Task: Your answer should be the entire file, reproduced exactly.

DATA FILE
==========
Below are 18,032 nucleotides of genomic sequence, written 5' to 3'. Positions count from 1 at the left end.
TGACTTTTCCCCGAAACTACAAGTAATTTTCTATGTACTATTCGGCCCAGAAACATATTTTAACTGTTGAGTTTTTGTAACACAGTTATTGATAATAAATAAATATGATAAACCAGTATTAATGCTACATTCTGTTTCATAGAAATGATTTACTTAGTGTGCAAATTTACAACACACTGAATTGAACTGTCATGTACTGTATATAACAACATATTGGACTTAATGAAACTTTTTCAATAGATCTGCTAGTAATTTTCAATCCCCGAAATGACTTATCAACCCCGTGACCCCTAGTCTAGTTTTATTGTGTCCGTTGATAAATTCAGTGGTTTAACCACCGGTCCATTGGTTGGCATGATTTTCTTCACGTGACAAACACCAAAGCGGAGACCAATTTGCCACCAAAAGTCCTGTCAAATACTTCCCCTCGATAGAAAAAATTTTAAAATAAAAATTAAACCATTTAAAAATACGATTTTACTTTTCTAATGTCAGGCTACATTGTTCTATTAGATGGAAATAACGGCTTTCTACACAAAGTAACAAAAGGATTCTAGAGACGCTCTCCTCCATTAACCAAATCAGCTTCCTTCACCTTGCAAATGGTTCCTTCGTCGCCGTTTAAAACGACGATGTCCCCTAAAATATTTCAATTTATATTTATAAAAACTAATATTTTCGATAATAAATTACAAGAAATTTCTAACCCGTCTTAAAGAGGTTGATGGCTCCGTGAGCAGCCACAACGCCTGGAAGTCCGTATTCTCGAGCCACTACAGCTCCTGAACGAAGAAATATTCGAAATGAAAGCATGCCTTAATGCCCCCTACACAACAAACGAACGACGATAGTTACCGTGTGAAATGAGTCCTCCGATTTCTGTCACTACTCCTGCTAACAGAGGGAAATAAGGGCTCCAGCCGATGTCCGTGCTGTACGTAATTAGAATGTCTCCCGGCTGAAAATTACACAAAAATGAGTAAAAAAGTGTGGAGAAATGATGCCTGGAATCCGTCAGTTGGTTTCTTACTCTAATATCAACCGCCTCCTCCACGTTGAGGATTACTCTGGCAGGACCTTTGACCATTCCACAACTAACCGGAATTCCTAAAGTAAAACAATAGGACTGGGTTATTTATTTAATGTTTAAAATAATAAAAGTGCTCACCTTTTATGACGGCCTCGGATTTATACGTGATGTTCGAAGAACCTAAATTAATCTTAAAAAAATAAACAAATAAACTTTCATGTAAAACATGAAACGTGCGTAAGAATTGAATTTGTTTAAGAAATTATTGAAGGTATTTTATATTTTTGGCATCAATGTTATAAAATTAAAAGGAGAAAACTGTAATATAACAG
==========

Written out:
Below are 18,032 nucleotides of genomic sequence, written 5' to 3'. Positions count from 1 at the left end.
TGACTTTTCCCCGAAACTACAAGTAATTTTCTATGTACTATTCGGCCCAGAAACATATTTTAACTGTTGAGTTTTTGTAACACAGTTATTGATAATAAATAAATATGATAAACCAGTATTAATGCTACATTCTGTTTCATAGAAATGATTTACTTAGTGTGCAAATTTACAACACACTGAATTGAACTGTCATGTACTGTATATAACAACATATTGGACTTAATGAAACTTTTTCAATAGATCTGCTAGTAATTTTCAATCCCCGAAATGACTTATCAACCCCGTGACCCCTAGTCTAGTTTTATTGTGTCCGTTGATAAATTCAGTGGTTTAACCACCGGTCCATTGGTTGGCATGATTTTCTTCACGTGACAAACACCAAAGCGGAGACCAATTTGCCACCAAAAGTCCTGTCAAATACTTCCCCTCGATAGAAAAAATTTTAAAATAAAAATTAAACCATTTAAAAATACGATTTTACTTTTCTAATGTCAGGCTACATTGTTCTATTAGATGGAAATAACGGCTTTCTACACAAAGTAACAAAAGGATTCTAGAGACGCTCTCCTCCATTAACCAAATCAGCTTCCTTCACCTTGCAAATGGTTCCTTCGTCGCCGTTTAAAACGACGATGTCCCCTAAAATATTTCAATTTATATTTATAAAAACTAATATTTTCGATAATAAATTACAAGAAATTTCTAACCCGTCTTAAAGAGGTTGATGGCTCCGTGAGCAGCCACAACGCCTGGAAGTCCGTATTCTCGAGCCACTACAGCTCCTGAACGAAGAAATATTCGAAATGAAAGCATGCCTTAATGCCCCCTACACAACAAACGAACGACGATAGTTACCGTGTGAAATGAGTCCTCCGATTTCTGTCACTACTCCTGCTAACAGAGGGAAATAAGGGCTCCAGCCGATGTCCGTGCTGTACGTAATTAGAATGTCTCCCGGCTGAAAATTACACAAAAATGAGTAAAAAAGTGTGGAGAAATGATGCCTGGAATCCGTCAGTTGGTTTCTTACTCTAATATCAACCGCCTCCTCCACGTTGAGGATTACTCTGGCAGGACCTTTGACCATTCCACAACTAACCGGAATTCCTAAAGTAAAACAATAGGACTGGGTTATTTATTTAATGTTTAAAATAATAAAAGTGCTCACCTTTTATGACGGCCTCGGATTTATACGTGATGTTCGAAGAACCTAAATTAATCTTAAAAAAATAAACAAATAAACTTTCATGTAAAACATGAAACGTGCGTAAGAATTGAATTTGTTTAAGAAATTATTGAAGGTATTTTATATTTTTGGCATCAATGTTATAAAATTAAAAGGAGAAAACTGTAATATAACAG